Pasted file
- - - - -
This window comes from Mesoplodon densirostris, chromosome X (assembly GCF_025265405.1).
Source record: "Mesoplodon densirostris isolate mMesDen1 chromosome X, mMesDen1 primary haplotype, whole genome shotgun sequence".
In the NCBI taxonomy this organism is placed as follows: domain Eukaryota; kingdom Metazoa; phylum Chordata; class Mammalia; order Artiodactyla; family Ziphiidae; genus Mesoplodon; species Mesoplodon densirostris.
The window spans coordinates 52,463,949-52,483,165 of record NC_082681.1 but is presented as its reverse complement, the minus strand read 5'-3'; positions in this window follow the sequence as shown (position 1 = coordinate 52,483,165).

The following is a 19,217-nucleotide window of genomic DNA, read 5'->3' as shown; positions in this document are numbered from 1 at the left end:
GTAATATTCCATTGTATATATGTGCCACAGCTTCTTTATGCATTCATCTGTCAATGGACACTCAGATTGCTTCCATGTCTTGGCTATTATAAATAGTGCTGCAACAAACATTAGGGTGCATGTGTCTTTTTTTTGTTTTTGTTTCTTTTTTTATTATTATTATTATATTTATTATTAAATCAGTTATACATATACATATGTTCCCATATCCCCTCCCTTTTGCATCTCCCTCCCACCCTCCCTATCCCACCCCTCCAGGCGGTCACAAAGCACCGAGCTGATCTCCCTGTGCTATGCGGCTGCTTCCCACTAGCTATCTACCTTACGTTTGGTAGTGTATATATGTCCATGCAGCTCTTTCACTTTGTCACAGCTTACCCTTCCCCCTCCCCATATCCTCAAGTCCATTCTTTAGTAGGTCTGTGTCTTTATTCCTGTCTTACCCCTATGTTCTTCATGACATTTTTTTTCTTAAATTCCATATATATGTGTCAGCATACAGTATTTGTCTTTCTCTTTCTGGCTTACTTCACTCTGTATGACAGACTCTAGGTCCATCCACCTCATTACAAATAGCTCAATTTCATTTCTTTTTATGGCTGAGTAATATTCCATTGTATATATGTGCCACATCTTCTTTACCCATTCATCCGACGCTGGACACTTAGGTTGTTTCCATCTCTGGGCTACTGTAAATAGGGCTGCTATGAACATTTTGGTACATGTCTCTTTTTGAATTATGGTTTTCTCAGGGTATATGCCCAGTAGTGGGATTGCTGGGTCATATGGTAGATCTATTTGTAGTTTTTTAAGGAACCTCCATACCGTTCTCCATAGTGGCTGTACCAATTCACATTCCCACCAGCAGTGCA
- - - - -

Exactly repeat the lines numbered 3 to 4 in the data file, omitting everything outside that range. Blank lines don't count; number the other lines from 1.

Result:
In the NCBI taxonomy this organism is placed as follows: domain Eukaryota; kingdom Metazoa; phylum Chordata; class Mammalia; order Artiodactyla; family Ziphiidae; genus Mesoplodon; species Mesoplodon densirostris.
The window spans coordinates 52,463,949-52,483,165 of record NC_082681.1 but is presented as its reverse complement, the minus strand read 5'-3'; positions in this window follow the sequence as shown (position 1 = coordinate 52,483,165).